## 170- Quiz 8

Quiz 8 is here. Please remember that the second midterm is this Wednesday.

Solutions follow.

Problem 1 asks us to determine the local maxima and minma of $f(x)=e^x/x$.

We first note that the function $f$ is continuous and differentiable everywhere, except at $x=0$, where $f$ is not even defined. We have $\displaystyle f'(x)=\frac{e^x\cdot x-e^x\cdot1}{x^2}=\frac{e^x(x-1)}{x^2},$

using the quotient rule. Since $e^x>0$ for all $x$, it follows that the only solution to $f'(x)=0$ is $x=1$. Since $f'(x)<0$ is $x<1$ and $f'(x)>0$ is $x>1$, it follows that the only extreme point of $f$ occurs at $(1,f(1))=(1,e)$, and it is a minimum.

This completes the problem, but it may be instructive to analyze the function a bit more.

Note that $\displaystyle \lim_{x\to0^+}\frac{e^x}x=+\infty$ and $\displaystyle\lim_{x\to0^-}\frac{e^x}x=-\infty$,

so the $y$-axis is a vertical asymptote at $x=0$.

Also, $\displaystyle\lim_{x\to-\infty}\frac{e^x}x=0$

so the $x$-axis is a horizontal asymptote as $x\to-\infty$, while, using L’Hôpital’s rule, we have $\displaystyle \lim_{x\to+\infty}\frac{e^x}x=\lim_{x\to+\infty}e^x=+\infty$.

Note that $f(x)<0$ if $x<0$ and $f(x)>0$ if $x>0$. Also, from the sign of the derivative, $f$ is decreasing in $(-\infty,0)$ and in $(0,1)$, and it is increasing in $(1,\infty)$.

Finally, $\displaystyle f''(x)=\left(\frac{e^x(x-1)}{x^2}\right)'=\frac{(e^x(x-1))'x^2-e^x(x-1)2x}{x^4}$ $\displaystyle =\frac{(e^x(x-1)+e^x\cdot1)x^2-e^x(2x^2-2x)}{x^4}$ $\displaystyle =\frac{e^x(x^3-x^2+x^2-2x^2+2x)}{x^4}=\frac{e^x(x^3-2x^2+2x)}{x^4}$ $\displaystyle =\frac{e^x(x^2-2x+2)}{x^3}=\frac{e^x((x-1)^2+1)}{x^3}.$

Clearly, $f''(x)>0$ if $x>0$ and $f''(x)<0$ if $x<0$.

This means that $f$ is concave down in $(-\infty,0)$ and concave up in $(0,\infty)$.

Combining these observations allows us to sketch $f$ with reasonable accuracy. The graph of the function is shown below. (Click the graph to enlarge.) $*\ *\ *$

Problem 2 asks us to consider the function $f(x)=-x^4+20x^2-64$, and to indicate the intervals where it is increasing or decreasing, concave up, or concave down.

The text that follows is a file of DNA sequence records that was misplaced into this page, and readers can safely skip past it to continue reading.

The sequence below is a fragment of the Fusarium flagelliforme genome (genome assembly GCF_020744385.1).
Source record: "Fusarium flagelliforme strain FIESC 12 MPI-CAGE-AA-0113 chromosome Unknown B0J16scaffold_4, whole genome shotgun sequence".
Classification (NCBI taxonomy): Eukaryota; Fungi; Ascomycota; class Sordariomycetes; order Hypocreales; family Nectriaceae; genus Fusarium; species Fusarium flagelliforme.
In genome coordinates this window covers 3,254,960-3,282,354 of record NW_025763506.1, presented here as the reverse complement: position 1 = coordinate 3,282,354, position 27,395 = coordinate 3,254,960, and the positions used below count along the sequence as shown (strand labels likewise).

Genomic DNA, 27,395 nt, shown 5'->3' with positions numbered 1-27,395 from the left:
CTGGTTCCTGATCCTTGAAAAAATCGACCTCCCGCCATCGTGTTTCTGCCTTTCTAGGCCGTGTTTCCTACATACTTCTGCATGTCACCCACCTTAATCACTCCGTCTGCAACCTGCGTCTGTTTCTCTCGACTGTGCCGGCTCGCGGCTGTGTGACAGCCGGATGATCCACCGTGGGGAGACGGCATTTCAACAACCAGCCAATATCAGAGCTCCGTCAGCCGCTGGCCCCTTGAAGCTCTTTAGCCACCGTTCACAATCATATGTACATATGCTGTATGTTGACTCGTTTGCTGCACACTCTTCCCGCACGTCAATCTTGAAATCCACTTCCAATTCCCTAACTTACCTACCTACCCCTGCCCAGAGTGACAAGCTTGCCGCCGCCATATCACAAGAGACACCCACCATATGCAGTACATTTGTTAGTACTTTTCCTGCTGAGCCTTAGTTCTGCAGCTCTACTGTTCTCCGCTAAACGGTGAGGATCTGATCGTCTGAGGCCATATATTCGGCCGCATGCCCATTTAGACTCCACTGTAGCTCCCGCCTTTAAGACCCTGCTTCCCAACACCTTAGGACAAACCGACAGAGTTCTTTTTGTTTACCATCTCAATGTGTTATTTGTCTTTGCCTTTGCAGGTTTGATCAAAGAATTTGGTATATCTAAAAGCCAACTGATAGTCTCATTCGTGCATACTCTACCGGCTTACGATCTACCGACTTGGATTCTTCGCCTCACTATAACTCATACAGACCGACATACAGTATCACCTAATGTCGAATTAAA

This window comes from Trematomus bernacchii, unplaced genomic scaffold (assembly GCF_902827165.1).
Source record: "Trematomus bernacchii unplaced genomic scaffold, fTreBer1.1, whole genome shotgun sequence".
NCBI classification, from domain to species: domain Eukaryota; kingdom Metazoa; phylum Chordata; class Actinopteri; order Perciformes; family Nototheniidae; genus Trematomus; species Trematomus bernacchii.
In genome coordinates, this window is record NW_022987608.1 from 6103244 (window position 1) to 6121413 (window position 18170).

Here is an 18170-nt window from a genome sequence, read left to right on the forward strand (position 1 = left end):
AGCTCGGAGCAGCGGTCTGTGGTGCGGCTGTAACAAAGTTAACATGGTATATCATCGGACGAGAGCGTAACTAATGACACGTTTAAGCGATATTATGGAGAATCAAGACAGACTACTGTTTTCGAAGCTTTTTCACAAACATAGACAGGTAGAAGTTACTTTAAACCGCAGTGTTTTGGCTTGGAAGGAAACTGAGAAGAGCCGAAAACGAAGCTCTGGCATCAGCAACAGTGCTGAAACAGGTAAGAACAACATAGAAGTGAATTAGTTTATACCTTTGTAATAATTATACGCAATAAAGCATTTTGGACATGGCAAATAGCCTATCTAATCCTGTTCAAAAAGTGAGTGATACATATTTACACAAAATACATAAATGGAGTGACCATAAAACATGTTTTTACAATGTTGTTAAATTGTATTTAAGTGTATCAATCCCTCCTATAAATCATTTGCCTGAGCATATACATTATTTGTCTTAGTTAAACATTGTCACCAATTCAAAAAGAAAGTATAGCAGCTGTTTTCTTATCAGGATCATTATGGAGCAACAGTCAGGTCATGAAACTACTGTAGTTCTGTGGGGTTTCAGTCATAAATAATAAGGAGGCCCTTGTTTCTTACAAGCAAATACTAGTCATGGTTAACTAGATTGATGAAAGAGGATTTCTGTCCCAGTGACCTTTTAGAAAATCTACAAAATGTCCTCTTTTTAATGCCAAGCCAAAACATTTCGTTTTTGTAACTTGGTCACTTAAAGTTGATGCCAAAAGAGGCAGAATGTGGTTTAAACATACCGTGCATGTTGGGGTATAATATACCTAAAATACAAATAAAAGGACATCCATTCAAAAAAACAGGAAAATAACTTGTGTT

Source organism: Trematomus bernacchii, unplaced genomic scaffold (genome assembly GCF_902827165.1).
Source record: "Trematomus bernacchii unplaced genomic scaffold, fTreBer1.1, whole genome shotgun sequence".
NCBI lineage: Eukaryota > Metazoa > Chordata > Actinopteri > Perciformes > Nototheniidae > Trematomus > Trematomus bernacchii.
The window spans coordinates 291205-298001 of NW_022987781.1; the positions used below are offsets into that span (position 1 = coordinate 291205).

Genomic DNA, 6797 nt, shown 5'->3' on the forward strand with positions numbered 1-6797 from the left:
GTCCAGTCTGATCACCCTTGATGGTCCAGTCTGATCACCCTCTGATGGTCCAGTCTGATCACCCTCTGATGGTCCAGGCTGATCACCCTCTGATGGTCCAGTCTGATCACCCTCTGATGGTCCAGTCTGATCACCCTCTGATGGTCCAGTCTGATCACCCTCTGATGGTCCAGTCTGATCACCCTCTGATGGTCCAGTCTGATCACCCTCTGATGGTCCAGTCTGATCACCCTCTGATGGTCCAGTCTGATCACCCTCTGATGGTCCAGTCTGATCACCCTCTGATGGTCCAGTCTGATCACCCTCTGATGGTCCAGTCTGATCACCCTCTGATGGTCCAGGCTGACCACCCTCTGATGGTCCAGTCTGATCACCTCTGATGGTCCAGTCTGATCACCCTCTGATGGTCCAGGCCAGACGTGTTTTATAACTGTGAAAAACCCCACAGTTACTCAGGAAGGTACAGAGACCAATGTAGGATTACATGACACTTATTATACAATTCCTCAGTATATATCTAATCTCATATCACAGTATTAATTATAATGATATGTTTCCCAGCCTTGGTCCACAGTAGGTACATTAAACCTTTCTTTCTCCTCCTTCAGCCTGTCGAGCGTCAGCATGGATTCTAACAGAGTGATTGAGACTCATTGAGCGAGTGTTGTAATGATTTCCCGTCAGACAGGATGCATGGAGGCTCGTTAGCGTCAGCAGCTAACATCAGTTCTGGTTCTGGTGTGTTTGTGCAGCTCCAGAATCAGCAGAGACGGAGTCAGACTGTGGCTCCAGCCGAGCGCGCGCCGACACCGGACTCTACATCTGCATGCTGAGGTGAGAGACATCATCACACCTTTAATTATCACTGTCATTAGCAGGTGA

This function and its derivative are polynomials, so they are defined for all values of $x$. First, we identify the values $x$ where $f'(x)=0$.

We have $f'(x)=-4x^3+40x=-4x(x^2-10)$ $=-4x(x-\sqrt{10})(x+\sqrt{10}).$

Next, we identify the values $x$ where $f''(x)=0$.

We have $f''(x)=(-4x^3+40x)'=-12x^2+40,$

so $f''(x)=0\Longleftrightarrow 40=12x^2$, or $\displaystyle \frac{40}{12}=\frac{10}3=x^2$, so $x=\sqrt{10/3}$ or $x=-\sqrt{10/3}$.

Note that $-\sqrt{10}<-\sqrt{10/3}<0<\sqrt{10/3}<\sqrt {10}$, i.e., the zeroes of $f'$ and of $f''$ intertwine. (This is actually a general phenomenon.)

To determine the concavity of $f$ in the intervals determined by the zeroes of $f''$, we evaluate $f''$ at points in the intervals $(-\infty,-\sqrt{10/3}),$ $(-\sqrt{10/3},\sqrt{10/3}),$ and $(\sqrt{10/3},+\infty)$. Thanks to the second derivative test, we can save some time, and use these evaluations to (simultaneously) determine the extrema of $f$ and the intervals where $f$ increases and decreases.

We have $f''(-\sqrt{10})=-120+40<0$, so $(-\sqrt{10},f(-\sqrt{10}))=(-\sqrt{10},36)$ is a local maximum of $f$, and $f$ is concave down in $(-\infty,-\sqrt{10/3})$.

Similarly, $f''(\sqrt{10})<0$ so $(\sqrt{10},f(\sqrt{10}))=(\sqrt{10},36)$ is a local maximum of $f$, and $f$ is concave down in $(\sqrt{10/3},\infty)$.

Finally, $f''(0)=40>0$, so $(0,f(0))=(0,-64)$ is a local minimum of $f$ and $f$ is concave up in $(-\sqrt{10},\sqrt{10})$.

Moreover (due to the placement of its extreme points) we can also deduce that $f$ is increasing in $(-\infty,-\sqrt{10}),$ decreasing in $(-\sqrt{10},0),$ increasing in $(0,\sqrt{10}),$ and decreasing in $(\sqrt{10},\infty)$, so $x=\pm\sqrt{10}$ give us not just local maxima but global maxima of $f.$

The graph of $f$ is shown below. (Click the image to enlarge).